The Buffalo News discussed Ennis’ struggles in this article.

“I’d say he’s pressing too much. You can’t make those plays in every situation and in every point you touch the puck,” Dan Bylsma said to the Buffalo News. “ … He’s just got to simplify his game. He is a special player who can make those plays, but he can’t be trying to do it every time he touches the puck.”

He’ll need to wait a while to start getting things together, anyway.

WATCH LIVE: Wednesday Night Rivalry (Flyers-Islanders; Blackhawks-Sharks)

Ryan White, Matt Martin
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You can check out tonight’s Wednesday Night Rivalry doubleheader on NBCSN, and you can also stream them online.

Here are the handy links for the two contests.

First, the New York Islanders host the Philadelphia Flyers.


After that, the Chicago Blackhawks visit the San Jose Sharks.


Braun out with upper-body injury; Zubrus to make Sharks debut

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The San Jose Sharks will be missing a top-4 defenseman tonight when they host the defending champs from Chicago.

Justin Braun has an upper-body injury. His status is considered day-to-day.

“Brauny has been one of our unsung heroes here through the first quarter of the season,” coach Peter DeBoer told CSN Bay Area. “He’s played some outstanding hockey. So, we’re going to miss him, but it’s a great opportunity for Mueller and Tennyson and one of these guys to establish themselves. It’s a great opportunity for us to reward Dillon for how well he’s played.”

Against the Blackhawks, Brenden Dillon will take Braun’s spot on the top pairing alongside Marc-Edouard Vlasic; Paul Martin and Brent Burns will stay together on the second pairing; and 20-year-old Mirco Mueller will skate with Matt Tennyson.

Mueller has played just four games for the Sharks this season. In his last game, Thursday in Philadelphia, he received only 9:13 of ice time.

Also tonight, new Shark forward Dainius Zubrus is expected to debut on the fourth line.

Related: Sharks sign Zubrus, because DeBoer

Johansen calls trade rumblings ‘weird,’ says relationship with Torts is ‘great’

Ryan Johansen
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One day after reports surfaced of Ryan Johansen being at the center of trade talks, all parties involved from Columbus did what they’re supposed to do — downplay the situation.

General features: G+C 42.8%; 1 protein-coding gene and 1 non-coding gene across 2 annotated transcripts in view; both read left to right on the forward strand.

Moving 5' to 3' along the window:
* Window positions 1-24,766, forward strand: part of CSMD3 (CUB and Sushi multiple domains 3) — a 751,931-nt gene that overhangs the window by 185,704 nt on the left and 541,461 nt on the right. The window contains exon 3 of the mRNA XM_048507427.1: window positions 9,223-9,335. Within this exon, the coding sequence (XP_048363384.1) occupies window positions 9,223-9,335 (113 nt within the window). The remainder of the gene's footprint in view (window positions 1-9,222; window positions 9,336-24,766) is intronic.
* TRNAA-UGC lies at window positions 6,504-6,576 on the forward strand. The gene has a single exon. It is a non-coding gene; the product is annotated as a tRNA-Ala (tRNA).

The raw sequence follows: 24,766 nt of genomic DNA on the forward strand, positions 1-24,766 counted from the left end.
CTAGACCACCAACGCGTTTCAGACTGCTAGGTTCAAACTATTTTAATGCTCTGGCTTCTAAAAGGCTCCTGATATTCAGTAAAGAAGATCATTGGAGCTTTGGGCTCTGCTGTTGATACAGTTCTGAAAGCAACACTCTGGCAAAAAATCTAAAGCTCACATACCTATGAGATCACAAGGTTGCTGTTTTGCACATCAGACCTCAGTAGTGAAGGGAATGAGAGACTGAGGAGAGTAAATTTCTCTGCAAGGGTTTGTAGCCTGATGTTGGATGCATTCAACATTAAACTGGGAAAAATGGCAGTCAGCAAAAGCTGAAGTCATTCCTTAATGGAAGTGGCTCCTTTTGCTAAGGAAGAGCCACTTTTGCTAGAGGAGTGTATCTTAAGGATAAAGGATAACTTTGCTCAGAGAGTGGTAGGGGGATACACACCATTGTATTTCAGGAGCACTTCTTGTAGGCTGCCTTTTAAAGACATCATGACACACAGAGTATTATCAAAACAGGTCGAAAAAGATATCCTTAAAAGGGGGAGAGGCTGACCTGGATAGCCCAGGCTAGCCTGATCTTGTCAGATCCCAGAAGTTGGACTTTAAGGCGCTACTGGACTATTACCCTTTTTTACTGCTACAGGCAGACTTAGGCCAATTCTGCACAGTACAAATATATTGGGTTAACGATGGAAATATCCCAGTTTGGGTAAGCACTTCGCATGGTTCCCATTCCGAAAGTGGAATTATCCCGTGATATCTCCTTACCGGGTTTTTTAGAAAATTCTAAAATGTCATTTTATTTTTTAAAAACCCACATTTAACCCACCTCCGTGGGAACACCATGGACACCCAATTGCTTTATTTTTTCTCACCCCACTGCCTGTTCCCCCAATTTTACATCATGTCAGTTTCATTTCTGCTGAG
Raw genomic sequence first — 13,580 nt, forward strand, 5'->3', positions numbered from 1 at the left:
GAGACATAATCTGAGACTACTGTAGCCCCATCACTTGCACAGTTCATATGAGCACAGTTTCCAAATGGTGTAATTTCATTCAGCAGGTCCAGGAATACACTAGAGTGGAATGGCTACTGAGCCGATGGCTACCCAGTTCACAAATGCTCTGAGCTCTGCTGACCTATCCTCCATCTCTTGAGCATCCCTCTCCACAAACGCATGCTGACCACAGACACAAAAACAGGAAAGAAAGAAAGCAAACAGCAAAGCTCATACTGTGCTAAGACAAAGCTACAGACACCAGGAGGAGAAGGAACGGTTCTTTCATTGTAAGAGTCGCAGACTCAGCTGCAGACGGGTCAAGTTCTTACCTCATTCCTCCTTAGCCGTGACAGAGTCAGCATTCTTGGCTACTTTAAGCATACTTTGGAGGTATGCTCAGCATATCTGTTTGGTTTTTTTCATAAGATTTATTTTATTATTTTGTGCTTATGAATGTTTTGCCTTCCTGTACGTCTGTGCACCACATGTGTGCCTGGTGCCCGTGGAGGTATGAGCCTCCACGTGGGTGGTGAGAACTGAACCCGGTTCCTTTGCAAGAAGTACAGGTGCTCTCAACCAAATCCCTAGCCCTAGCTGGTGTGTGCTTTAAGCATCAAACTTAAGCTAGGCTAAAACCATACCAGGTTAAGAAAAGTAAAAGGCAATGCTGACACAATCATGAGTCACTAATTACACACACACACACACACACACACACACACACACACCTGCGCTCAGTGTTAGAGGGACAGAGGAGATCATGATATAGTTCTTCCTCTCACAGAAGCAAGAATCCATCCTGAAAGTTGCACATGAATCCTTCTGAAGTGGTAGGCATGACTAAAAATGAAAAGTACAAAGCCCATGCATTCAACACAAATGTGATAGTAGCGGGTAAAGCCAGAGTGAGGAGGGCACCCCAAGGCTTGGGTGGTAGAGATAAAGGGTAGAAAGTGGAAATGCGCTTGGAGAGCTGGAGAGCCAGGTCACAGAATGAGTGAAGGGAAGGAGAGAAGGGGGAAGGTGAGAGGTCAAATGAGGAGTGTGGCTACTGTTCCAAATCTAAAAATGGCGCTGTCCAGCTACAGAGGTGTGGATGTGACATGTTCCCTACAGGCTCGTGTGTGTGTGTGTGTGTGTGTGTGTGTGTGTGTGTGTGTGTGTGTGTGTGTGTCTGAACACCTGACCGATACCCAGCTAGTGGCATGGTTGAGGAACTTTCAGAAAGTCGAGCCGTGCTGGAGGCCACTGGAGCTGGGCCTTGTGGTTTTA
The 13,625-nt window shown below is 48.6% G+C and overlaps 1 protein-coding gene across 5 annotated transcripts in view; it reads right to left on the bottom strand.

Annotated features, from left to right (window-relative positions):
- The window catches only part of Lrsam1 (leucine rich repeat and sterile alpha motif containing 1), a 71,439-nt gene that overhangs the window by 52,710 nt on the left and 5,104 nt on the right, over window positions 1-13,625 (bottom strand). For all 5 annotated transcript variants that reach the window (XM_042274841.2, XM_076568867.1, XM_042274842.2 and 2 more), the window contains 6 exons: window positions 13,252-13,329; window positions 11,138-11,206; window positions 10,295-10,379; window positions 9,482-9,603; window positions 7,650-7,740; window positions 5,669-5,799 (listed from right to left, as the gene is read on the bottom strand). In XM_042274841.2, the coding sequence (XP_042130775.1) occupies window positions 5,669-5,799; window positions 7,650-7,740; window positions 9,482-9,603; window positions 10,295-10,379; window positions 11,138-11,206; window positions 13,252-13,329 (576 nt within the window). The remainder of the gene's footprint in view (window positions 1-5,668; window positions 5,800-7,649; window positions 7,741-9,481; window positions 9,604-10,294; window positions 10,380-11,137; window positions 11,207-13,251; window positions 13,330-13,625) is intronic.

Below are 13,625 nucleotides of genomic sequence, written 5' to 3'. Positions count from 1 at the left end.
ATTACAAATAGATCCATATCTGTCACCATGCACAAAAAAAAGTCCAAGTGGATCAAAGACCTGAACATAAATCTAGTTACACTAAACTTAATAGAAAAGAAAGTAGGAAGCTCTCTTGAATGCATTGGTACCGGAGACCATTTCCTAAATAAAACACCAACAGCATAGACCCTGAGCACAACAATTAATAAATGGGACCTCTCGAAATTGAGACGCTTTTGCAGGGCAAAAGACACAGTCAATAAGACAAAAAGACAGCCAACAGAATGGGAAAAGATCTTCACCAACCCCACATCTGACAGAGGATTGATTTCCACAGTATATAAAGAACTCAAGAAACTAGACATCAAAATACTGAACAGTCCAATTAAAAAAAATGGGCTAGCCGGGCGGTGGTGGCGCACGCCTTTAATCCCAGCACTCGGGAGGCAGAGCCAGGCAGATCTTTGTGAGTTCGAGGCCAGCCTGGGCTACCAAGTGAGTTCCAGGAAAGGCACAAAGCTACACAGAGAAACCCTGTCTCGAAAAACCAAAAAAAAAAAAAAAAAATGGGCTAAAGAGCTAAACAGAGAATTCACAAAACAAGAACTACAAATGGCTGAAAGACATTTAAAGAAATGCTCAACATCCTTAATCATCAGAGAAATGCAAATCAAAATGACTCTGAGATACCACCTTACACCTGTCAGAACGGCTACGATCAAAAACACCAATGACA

You can read the denials in full over at the Dispatch, but here’s the gist:

— Johansen said the rumors were “weird” and that he’s “never seen it before.” He also said there were no issues between him and head coach John Tortorella, calling the relationship “great.”

— GM Jarmo Kekalainen wouldn’t address the report, nor would Johansen’s agent, Kurt Overhardt.

— Johansen added he hasn’t spoken to any of Columbus’ management about the trade rumblings.

So there’s that. What’s next?

At this stage of the game, it’s hard not to think about another Overhardt client, Kyle Turris.

Turris, you’ll recall, spent four (mostly) stormy years with the Coyotes before his trade out to Ottawa was orchestrated. Turris eventually told GM Don Maloney “this is not going to work out” with the club, and he was gone.

So, consider the similarities now:

— Turris was 22 at the time of the trade, with four years and 137 games under his belt.

— Johansen is 23, with five years and 291 games.

— Both had contentious contract holdouts with their respective clubs.

— Both are Overhardt guys.

— The Turris trade happened after the Coyotes went from Wayne Gretzky to Dave Tippett as head coach.

— Johansen is already on his third head coach (Scott Arniel, Todd Richards, Tortorella).

For now, these are all coincidences (or a forced narrative, depending what you think of the author).

And, of course, the one big — big — difference between the two is that, at the time of his trade, Turris wasn’t as good or established a player as Johansen currently is. Therefore, logic suggests any Johansen trade would be a lot more blockbuster-y and, therefore, probably more complex.

And as we know, complex deals aren’t easy to pull off.